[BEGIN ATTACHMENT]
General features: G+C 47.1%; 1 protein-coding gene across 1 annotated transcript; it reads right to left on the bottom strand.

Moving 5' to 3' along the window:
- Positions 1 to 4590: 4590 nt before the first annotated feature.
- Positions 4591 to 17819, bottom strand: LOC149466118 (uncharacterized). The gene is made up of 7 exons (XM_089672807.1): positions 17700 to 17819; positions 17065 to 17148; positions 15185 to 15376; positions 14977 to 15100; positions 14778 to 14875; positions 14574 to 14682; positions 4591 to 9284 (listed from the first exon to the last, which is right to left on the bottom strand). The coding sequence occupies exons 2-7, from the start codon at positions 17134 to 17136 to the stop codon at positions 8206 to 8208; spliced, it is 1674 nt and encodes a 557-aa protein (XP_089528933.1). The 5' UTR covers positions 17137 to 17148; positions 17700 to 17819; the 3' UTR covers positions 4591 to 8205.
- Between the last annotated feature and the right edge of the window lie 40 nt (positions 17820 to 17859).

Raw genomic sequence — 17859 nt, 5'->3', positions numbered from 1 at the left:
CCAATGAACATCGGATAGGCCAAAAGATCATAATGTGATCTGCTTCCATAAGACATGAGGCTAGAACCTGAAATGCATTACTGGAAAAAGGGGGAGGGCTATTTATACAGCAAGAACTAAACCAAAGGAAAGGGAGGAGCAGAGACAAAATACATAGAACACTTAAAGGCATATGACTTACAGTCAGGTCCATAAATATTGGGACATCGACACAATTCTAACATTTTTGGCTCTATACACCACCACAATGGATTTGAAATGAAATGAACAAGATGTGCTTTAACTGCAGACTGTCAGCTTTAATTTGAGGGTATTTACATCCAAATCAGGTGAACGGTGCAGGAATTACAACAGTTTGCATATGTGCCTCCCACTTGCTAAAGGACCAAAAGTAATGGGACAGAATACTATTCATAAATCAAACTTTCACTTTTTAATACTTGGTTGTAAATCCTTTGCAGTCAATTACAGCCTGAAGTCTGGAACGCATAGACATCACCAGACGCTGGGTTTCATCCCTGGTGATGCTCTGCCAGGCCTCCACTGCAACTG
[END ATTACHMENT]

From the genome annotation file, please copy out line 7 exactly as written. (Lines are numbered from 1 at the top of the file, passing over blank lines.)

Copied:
CCAATGAACATCGGATAGGCCAAAAGATCATAATGTGATCTGCTTCCATAAGACATGAGGCTAGAACCTGAAATGCATTACTGGAAAAAGGGGGAGGGCTATTTATACAGCAAGAACTAAACCAAAGGAAAGGGAGGAGCAGAGACAAAATACATAGAACACTTAAAGGCATATGACTTACAGTCAGGTCCATAAATATTGGGACATCGACACAATTCTAACATTTTTGGCTCTATACACCACCACAATGGATTTGAAATGAAATGAACAAGATGTGCTTTAACTGCAGACTGTCAGCTTTAATTTGAGGGTATTTACATCCAAATCAGGTGAACGGTGCAGGAATTACAACAGTTTGCATATGTGCCTCCCACTTGCTAAAGGACCAAAAGTAATGGGACAGAATACTATTCATAAATCAAACTTTCACTTTTTAATACTTGGTTGTAAATCCTTTGCAGTCAATTACAGCCTGAAGTCTGGAACGCATAGACATCACCAGACGCTGGGTTTCATCCCTGGTGATGCTCTGCCAGGCCTCCACTGCAACTG